I just wanted to wish everyone out there in this increasing crazy world out there. I have not felt much like celebrating the holidays since I lost my Wife three years ago but this years has me feeling much more into the spirit of things. With that being said I hope that you and yours have the happiest of holidays! 😀
In my day job I recently came across a much easier was to deal with file and/or directory permissions on Linux based systems. Typically, to determine the permissions of a file or directory you would use the ls command with various potions appended to the end of the command and to change the same file or directory’s permissions you would use the chmod command. As I recently discovered the chmod is also able to clone or copy permissions as well as manually set them.
To lustrate what I ma talking about let’s create a hypothetically example where we have two files with the following permissions.
$ ls -l file* -rwxr-xr--. 1 lrendek lrendek 0 Apr 7 14:39 file1 -rw-rw-r--. 1 lrendek lrendek 0 Apr 7 14:40 file2
If we wanted to copy the permissions from file 1 onto file2 we would run the following option appended to the chmod command.
$ chmod --reference=file1 file2
As we can see the permissions for file2 have been cloned from file1.
$ ls -l file* -rwxr-xr--. 1 lrendek lrendek 0 Apr 7 14:39 file1 -rwxr-xr--. 1 lrendek lrendek 0 Apr 7 14:40 file2
If we extend this example further we can also clone the permissions of a directory as well!
$ ls -ld dir* d--x--x--x. 2 lrendek lrendek 40 Apr 7 14:52 dir1 drwxrwxr-x. 2 lrendek lrendek 40 Apr 7 14:52 dir2 $ chmod --reference=dir1 dir2 $ ls -ld dir* d--x--x--x. 2 lrendek lrendek 40 Apr 7 14:52 dir1 d--x--x--x. 2 lrendek lrendek 40 Apr 7 14:52 dir2
I had a little bit of an issue finding this but stubbled across this site that provided me with the syntax and examples. Although, I am making this entry mainly for myself but I also hoping that this post will make another Sys. Admin. Job easier. Uf you have any questions, comments, etc. please feel free to contact me on my Contact page or on Twitter.
Neofetch is really neat open source tool for displaying your system information on your command line oof choice. There are a lot of instructions on the Internet explaining how to do this on most Linux based system. There is a lot less information for Unix like systems such as macOS. Currently, I am running macOS Montery and as this version of the operating system now uses ZSH over the traditional Bash shell for the Terminal app . Eventually, I figured out that this difference in default shells is why I could not get this to work. If you want to do this for yourself you will need to first install the application.
Now, unlike installing most applications on macOS there is no graphical installer so instead we have to use the fantastic macOS package manager Homebrew. in order to do this open up Terminal and run this command:
/bin/bash -c "$(curl -fsSL https://raw.githubusercontent.com/Homebrew/install/HEAD/install.sh)"
Once this is complete and you run this command:
brew install neofetch
Once neoffetch has been installed running it is super easy, just do:
Great, now that we have neofetch installed, if you want to run this. every time a Terminal window opens we need to create a .zshrc file in your home directory which will run the neofetch command every time you open a new Terminal window.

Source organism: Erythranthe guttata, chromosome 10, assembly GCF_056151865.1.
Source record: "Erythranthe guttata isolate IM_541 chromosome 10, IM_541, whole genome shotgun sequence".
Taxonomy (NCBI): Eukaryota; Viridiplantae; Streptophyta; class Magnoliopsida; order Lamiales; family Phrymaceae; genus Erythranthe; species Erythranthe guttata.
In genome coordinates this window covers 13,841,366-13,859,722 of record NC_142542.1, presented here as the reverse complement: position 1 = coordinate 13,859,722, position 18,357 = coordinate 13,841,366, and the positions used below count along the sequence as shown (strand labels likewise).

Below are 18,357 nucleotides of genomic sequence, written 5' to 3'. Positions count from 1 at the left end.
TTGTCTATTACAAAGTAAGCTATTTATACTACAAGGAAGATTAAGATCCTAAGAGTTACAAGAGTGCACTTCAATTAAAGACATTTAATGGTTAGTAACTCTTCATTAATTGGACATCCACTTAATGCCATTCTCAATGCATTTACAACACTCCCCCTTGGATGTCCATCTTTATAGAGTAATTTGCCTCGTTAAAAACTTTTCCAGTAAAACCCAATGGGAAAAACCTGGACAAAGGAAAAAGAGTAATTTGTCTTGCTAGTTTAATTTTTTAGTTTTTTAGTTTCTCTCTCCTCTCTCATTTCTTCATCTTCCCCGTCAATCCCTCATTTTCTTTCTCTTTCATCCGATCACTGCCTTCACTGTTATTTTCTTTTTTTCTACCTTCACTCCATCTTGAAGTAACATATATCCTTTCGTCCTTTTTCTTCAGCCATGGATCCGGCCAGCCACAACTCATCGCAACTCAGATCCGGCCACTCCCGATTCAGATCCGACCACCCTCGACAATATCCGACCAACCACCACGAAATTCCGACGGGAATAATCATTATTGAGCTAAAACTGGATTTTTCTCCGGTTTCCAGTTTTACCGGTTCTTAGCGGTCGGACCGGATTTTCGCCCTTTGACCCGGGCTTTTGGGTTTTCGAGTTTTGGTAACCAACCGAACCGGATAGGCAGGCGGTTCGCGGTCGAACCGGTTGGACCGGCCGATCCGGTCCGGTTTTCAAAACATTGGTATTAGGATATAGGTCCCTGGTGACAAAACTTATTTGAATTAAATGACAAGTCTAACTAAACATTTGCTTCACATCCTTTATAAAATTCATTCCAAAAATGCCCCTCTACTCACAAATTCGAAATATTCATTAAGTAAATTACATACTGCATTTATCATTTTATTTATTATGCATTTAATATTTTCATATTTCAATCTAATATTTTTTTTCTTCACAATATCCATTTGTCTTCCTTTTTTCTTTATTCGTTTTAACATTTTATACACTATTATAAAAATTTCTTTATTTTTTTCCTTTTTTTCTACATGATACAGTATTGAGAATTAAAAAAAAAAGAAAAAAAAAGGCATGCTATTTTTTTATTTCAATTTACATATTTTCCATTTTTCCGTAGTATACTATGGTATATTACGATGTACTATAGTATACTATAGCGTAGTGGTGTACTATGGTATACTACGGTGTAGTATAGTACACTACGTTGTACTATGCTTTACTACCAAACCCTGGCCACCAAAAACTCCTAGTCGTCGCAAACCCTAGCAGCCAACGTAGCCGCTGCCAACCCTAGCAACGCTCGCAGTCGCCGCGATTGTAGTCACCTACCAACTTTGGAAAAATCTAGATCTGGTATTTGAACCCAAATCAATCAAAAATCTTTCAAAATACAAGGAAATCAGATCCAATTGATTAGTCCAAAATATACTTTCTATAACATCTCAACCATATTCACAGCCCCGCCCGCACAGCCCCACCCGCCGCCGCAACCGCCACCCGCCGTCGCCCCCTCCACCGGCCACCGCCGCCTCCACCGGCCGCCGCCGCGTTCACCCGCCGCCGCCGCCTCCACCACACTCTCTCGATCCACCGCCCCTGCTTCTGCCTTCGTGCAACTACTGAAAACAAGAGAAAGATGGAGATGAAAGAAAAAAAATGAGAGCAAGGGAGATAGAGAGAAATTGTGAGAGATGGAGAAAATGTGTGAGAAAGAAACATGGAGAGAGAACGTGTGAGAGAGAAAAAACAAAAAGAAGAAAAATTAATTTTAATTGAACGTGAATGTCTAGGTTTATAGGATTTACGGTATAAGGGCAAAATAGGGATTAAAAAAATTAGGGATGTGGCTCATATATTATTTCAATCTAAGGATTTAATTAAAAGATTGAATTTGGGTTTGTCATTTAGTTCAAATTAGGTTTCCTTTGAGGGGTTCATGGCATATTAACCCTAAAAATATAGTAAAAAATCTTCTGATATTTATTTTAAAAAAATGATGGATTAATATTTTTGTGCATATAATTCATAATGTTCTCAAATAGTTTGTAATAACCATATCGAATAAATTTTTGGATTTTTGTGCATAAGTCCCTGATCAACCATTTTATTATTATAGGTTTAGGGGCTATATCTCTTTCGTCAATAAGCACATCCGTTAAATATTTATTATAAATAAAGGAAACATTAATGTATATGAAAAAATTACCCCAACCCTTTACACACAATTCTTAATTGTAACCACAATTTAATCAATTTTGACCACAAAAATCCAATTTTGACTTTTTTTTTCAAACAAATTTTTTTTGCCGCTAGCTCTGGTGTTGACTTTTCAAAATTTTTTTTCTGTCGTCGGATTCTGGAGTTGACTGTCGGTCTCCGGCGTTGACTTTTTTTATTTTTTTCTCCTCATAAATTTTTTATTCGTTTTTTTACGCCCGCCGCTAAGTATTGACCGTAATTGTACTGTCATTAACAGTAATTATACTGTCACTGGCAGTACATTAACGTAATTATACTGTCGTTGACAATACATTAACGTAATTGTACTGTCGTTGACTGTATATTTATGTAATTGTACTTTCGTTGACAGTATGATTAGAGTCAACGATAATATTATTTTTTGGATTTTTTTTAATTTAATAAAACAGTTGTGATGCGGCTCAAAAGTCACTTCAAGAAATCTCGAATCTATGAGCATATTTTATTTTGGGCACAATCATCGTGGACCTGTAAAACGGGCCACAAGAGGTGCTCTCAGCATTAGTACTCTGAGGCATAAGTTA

sudo nano .zshrc
then you just add the command into this new blank file
Don’t forget to do ctrl+x to save the file. 🙂
If all went well you should see something similar to this once you quit and open Terminal.
If you have any issues or questions feel free to DM me on Twitter or use the contact form on this site.
Some of these are pretty basic and some are a bit more advanced and/or obscure in my opinion. I hope they are also useful to others out there. Please not that files names and file paths are just made up examples and might not fit what you are attempting to accomplish.
- cd – change directory
- Carl + c – cancels the currently running foreground operation
- pod – s/how your current fill file path
- cp /path/to/file.txt /path/to/your/new/file.txt – copy a file from one location to another location
- move (rename) a file from one location to another location – mv file1.txt file1.back.txt
- show the tail end of a file with any new additions that are written to the file – tail -f /var/log/messages.log
- determine if a node is online – ping duck.com
- determine the network route to a given node – trace route duck.com
- perform a DNS lookup on a given address – nslookup duck.com
- show xx number of lines at the tail end of a file – Show the tail end of a file with any additions – tail -f /var/log/messages
- run a shell script – bash shellscript.sh OR sh shellscript.sh
- check drive mappings for the currently mounted file system – do -h
- change to another system user – su username
- easy way to change to the root user if you have sudo level access – sudo -i
---------- On Red Hat Linux ---------- $ cat /etc/redhat-release ---------- On CentOS Linux ---------- $ cat /etc/centos-release ---------- On Fedora Linux ---------- $ cat /etc/fedora-release ---------- On Debian Linux ---------- $ cat /etc/debian_version ---------- On Ubuntu and Linux Mint ---------- $ cat /etc/lsb-release ---------- On Gentoo Linux ---------- $ cat /etc/gentoo-release ---------- On SuSE Linux ---------- $ cat /etc/SuSE-release